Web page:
Student David Holm watches some of Jaimie Warren’s videos as they play on small monitors on the wall of the Trisolini Gallery.
By Will Ashton
Through examining and depreciating the nature of life, art and entertainment, artist Jaimie Warren has presented her art all around the world. From Kansas City to Beijing, Warren has showcased her bizarre-but-acute videos and pictures to a wide audience, gaining great praise and even a United States Presidential Scholars Program Teacher Recognition Award in 2011, presented by President Barack Obama in Washington, D.C.
Now through two separate exhibits, ERMAHGERD (part 1) in the Trisolini Gallery in Baker Center and ERMAHGERD (part 2) in the Kennedy Museum of Art, Warren is letting Athens, OH get a taste of her work too.
“What interests me is to learn about popular culture and how artists draw from it,” said Petra Kralickova, curator of the Kennedy Museum of Art and organizer fr Warren’s exhibitions. “Warren, a photographer and performance artist is known for theatrical and humorous self-portraits. She uses handmade costumes and extensive make up to impersonate internet-distorted celebrities.”
Warren’s work first came to Athens on September 12, when she and Kralickova opened ERMAHGERD (part 2), according to The Post. Following a brief visit to the campus exhibit on September 19, Warren has let the work speak for itself. Residing back in New York City, Warren allowed the university to host her art throughout the fall semester, with (part 1) closing on October 30 and (part 2) ending its run on December 21.
“Fragmented by the viral memes, the work investigates contemporary etiquette, cultural clichés with focus on the identity of modern female stereotypes from art history, celebrity and popular culture,” Kralickova said. “Her process and building upon the internet use are both very interesting aspects of her work.”
Upon visiting the campus and its faculty, students, Warren was betaken by the openness and warmth she received for herself and her work when she came in late September. Warren’s work is just one seven new exhibits that the Kennedy Museum of Art has in store, according to WOUB.
(It’s) wonderful,” Warren said. “Everyone had a fantastic attitude and all were very outgoing and generous.”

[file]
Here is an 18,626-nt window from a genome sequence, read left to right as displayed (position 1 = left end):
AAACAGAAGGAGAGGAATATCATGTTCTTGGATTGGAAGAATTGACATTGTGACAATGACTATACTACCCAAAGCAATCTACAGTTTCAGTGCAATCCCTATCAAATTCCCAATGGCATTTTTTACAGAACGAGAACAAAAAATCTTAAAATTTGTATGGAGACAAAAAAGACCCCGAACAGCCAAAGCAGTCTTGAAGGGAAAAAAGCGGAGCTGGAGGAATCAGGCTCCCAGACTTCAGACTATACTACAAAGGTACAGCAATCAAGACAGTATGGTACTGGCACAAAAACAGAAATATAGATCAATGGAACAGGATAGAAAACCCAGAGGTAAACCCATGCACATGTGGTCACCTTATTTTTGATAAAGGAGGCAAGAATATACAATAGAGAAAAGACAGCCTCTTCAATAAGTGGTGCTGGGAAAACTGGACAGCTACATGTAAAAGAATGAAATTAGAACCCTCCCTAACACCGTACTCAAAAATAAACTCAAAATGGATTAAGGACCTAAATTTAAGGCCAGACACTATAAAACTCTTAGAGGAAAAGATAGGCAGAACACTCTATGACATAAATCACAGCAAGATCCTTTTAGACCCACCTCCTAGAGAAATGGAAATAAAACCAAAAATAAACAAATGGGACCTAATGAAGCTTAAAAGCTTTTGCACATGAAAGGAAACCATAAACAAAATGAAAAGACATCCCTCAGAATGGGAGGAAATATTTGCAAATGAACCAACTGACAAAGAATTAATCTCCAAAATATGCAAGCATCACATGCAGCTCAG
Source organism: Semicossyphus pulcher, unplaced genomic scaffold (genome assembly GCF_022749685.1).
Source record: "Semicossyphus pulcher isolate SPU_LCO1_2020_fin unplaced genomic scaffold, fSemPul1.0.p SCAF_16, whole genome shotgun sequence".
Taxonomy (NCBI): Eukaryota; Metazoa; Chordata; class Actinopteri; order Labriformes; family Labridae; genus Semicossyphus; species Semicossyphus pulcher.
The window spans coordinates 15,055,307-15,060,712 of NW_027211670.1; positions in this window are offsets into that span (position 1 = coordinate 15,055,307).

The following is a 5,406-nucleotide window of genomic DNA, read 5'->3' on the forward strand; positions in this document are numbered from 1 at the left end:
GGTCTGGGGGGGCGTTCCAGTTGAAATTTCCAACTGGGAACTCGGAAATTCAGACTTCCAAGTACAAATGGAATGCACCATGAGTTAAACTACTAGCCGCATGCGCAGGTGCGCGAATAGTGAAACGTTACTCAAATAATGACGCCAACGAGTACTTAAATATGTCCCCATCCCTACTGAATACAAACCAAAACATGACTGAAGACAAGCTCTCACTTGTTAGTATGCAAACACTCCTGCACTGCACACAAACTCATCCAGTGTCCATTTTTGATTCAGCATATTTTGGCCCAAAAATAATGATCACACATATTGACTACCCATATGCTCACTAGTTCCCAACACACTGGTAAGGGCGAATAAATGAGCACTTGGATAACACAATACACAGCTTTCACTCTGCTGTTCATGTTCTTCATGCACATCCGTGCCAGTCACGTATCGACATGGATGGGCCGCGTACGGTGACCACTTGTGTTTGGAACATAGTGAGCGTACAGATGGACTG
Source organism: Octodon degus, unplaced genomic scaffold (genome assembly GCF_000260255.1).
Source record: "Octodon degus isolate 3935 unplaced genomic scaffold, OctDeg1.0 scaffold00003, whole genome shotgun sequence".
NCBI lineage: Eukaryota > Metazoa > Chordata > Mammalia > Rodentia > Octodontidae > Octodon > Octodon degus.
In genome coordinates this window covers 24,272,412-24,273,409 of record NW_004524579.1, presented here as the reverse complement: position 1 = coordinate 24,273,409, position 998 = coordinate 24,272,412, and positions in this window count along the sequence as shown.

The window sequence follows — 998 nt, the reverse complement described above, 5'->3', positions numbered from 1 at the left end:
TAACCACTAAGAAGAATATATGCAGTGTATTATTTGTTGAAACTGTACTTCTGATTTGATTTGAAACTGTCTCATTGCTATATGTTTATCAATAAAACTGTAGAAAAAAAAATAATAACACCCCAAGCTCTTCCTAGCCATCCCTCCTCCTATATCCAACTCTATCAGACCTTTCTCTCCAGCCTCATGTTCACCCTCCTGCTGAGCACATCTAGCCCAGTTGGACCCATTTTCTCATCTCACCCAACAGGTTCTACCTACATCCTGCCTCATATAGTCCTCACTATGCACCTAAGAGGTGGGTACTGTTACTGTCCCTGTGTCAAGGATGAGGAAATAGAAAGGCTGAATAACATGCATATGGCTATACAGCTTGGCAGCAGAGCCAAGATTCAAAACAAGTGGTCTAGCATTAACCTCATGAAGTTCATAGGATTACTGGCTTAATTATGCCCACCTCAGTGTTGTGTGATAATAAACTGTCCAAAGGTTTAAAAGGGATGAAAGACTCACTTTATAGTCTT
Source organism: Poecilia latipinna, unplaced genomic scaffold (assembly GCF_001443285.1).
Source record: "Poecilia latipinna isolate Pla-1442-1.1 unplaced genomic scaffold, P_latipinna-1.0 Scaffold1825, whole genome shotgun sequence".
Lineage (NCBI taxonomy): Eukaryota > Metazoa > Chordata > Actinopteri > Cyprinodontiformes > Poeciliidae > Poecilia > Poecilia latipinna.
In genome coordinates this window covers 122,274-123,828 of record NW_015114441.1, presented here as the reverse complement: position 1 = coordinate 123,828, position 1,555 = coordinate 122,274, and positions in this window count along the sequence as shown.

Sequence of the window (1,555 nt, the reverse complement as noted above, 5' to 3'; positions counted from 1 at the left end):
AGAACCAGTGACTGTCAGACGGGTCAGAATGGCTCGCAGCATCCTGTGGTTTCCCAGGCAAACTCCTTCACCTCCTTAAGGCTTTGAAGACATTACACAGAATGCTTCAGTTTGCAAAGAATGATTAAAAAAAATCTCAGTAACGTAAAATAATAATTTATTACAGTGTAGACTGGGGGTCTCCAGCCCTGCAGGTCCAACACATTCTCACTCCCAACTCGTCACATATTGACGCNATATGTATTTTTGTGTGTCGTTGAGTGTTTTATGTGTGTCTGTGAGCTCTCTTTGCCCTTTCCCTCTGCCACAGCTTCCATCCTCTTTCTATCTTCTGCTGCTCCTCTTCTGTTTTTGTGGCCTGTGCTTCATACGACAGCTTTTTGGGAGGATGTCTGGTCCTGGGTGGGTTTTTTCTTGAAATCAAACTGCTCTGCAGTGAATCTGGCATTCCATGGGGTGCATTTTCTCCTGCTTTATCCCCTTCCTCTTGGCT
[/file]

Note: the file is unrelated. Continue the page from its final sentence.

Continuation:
While reactions to the work seem to be limited, as least from any public sources, Kralickova believes that Warren’s work is receiving good word-of-mouth and has spoken to a lot of people in the area.
“I don’t really have a way of knowing (people’s reactions to Warren’s work), but there has been a general interest from the student body in a work that speaks to them as the artist is using current popular culture,” Kralickova said.
The effort to bring Warren’s work to Athens naturally took a good amount of time, with months of back-and-forths and planning in the way before the art found itself at home with the galleries. Most of this time was spent on organizing the most effective means of expressing this odd art through everyone’s schedules and availabilities.
“We —Petra and I —spoke on and off for many months to figure out the most efficient use of everyone’s time and what works to have made and/or shipped to fill the two spaces,” Warren said.
Warren, upon visiting and exploring the campus, found that the open-minded and good-hearted personalities of Athens spoke well to her art and what she tries to communicate as an artist. She believed that her pieces would find a nice home at Ohio University.
“The friendliness, creativity, working in the wonderful spaces — the ‘cells’ as the studios —these were the things that spoke to me about Ohio University,” Warren said.
As for the work itself, while everyone seems to have different reactions, it seems that its messages on pop culture and our web media world today speaks volumes to its relevance and importance, something the university is known for celebrating and exploring.